(Infographic from Daily Infographic)
At my workplace, we just switched email providers so the issue of passwords came up. Everyone was assigned the same password, which struck me as a policy that would leave us unnecessarily vulnerable.
The thinking was that if any of the employees were to leave, we’d have access to their accounts. I explained we have access anyway because administrators could simply reset the passwords and get what they need.
Here are some arguments against monitoring your employees’ passwords from Acroment:
- Once you assign a password to your workers, what’s to keep them from changing it?
You can chase your tail all day long trying to keep up with changing passwords. You probably have better things to do.
- It turns out that most companies that have a policy of assigned passwords, put less energy into making up more secure passwords.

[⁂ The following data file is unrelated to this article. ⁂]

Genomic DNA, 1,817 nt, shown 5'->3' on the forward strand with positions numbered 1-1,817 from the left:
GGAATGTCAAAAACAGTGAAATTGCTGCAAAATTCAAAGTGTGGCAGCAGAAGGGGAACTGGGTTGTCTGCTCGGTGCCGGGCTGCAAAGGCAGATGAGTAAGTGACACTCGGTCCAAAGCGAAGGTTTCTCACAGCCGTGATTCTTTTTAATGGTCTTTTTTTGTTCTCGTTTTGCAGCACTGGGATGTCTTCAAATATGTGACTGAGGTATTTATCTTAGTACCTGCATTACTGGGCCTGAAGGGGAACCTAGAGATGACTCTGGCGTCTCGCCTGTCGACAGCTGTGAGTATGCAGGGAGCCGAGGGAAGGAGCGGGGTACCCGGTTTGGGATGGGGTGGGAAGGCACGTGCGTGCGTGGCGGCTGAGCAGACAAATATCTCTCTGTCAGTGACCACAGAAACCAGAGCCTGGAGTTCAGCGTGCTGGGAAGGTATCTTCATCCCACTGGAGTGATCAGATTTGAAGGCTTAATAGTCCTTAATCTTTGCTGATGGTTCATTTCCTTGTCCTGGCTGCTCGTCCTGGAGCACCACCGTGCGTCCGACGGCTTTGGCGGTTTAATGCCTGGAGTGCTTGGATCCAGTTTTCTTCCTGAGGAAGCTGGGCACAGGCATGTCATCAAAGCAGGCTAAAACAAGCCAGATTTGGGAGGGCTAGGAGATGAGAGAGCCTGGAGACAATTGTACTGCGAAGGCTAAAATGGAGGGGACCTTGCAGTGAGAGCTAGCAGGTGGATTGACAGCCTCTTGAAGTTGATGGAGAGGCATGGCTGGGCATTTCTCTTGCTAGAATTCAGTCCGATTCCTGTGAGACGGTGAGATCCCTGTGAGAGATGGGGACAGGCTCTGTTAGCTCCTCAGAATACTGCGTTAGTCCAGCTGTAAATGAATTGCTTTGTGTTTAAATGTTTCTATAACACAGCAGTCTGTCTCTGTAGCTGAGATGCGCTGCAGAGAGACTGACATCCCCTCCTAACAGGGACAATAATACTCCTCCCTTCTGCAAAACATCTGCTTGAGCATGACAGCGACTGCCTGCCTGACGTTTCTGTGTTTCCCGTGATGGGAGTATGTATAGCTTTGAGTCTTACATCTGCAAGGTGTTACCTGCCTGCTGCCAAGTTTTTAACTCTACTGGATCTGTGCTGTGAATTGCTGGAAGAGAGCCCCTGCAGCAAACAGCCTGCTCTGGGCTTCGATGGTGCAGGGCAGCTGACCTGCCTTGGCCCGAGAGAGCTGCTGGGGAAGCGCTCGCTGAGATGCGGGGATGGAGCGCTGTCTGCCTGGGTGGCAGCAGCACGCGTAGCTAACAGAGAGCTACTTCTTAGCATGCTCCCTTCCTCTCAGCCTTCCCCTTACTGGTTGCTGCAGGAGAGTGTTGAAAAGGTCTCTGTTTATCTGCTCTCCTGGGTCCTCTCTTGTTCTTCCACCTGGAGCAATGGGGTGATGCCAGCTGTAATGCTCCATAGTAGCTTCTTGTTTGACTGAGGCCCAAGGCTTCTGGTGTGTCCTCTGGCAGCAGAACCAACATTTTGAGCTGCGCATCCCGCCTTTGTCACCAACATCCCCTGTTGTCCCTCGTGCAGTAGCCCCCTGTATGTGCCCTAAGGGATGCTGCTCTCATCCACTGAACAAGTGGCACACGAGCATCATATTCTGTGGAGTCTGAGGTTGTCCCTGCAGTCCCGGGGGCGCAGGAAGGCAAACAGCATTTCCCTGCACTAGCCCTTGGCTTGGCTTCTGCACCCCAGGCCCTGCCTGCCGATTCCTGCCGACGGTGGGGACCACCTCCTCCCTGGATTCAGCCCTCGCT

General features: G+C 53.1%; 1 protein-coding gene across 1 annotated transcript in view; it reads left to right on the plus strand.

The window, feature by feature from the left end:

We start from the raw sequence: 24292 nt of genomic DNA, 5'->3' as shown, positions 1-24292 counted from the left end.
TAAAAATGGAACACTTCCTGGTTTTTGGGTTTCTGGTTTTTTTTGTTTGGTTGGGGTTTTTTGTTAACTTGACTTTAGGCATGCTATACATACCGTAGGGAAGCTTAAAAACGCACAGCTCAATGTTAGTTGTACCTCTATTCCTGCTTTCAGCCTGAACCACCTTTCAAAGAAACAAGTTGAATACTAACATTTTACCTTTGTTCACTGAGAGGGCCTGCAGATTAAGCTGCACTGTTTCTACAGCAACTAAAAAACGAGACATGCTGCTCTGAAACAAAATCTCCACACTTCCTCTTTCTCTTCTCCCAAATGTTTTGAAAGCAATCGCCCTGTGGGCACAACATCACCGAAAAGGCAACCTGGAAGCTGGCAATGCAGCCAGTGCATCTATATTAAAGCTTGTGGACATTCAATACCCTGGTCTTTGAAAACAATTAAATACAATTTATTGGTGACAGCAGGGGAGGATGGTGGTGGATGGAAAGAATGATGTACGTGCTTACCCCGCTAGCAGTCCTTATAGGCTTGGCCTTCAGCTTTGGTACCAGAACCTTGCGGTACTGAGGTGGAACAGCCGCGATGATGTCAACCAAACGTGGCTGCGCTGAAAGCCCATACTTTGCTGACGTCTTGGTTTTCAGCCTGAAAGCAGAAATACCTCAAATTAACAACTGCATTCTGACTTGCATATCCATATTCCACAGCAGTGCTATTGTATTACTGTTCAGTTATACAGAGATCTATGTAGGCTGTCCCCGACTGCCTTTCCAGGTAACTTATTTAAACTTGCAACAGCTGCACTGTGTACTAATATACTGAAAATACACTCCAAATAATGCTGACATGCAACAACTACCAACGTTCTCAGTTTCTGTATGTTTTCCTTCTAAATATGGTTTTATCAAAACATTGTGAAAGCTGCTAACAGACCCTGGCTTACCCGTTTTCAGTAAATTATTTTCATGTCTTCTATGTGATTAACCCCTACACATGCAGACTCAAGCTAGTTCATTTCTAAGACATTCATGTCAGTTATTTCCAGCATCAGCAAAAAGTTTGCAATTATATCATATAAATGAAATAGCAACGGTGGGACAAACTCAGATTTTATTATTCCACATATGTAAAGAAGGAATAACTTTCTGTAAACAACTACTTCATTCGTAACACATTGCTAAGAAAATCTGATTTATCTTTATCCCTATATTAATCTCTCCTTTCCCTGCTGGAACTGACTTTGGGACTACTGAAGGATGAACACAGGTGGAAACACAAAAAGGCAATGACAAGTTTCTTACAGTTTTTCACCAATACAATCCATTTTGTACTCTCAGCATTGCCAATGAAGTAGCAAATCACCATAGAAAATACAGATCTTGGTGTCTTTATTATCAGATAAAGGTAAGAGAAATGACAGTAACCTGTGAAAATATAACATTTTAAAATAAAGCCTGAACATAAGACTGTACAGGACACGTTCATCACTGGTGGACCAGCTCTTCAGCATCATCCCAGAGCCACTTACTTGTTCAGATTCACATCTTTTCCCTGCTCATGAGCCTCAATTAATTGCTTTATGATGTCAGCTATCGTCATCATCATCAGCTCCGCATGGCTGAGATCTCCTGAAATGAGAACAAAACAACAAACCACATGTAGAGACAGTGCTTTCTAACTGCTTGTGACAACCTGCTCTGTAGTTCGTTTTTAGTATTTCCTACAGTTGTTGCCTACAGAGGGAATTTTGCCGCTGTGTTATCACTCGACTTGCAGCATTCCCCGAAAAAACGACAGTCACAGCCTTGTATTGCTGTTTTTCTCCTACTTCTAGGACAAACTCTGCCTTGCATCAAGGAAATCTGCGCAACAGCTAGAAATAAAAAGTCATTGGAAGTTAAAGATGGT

This was certainly true at my company where our password is one word, no numbers, no symbols.
- There’s less accountability when everyone has the same password.
What if you have a disgruntled employee who uses the common password to get into a co-worker’s account to send athreatening email to your largest customer? You would have no way of knowing who actually sent that email and the outcome would be very frustrating.
- System administrators can easily reset passwords.
Resetting passwords is quick, easy and certainly much easier than trying to keep track of everyone’s passwords. In addition, if you need to access an employee’s email, he will know you did it because the password’s been reset.
So, what’s the policy on passwords at your workplace? Is yours vulnerable?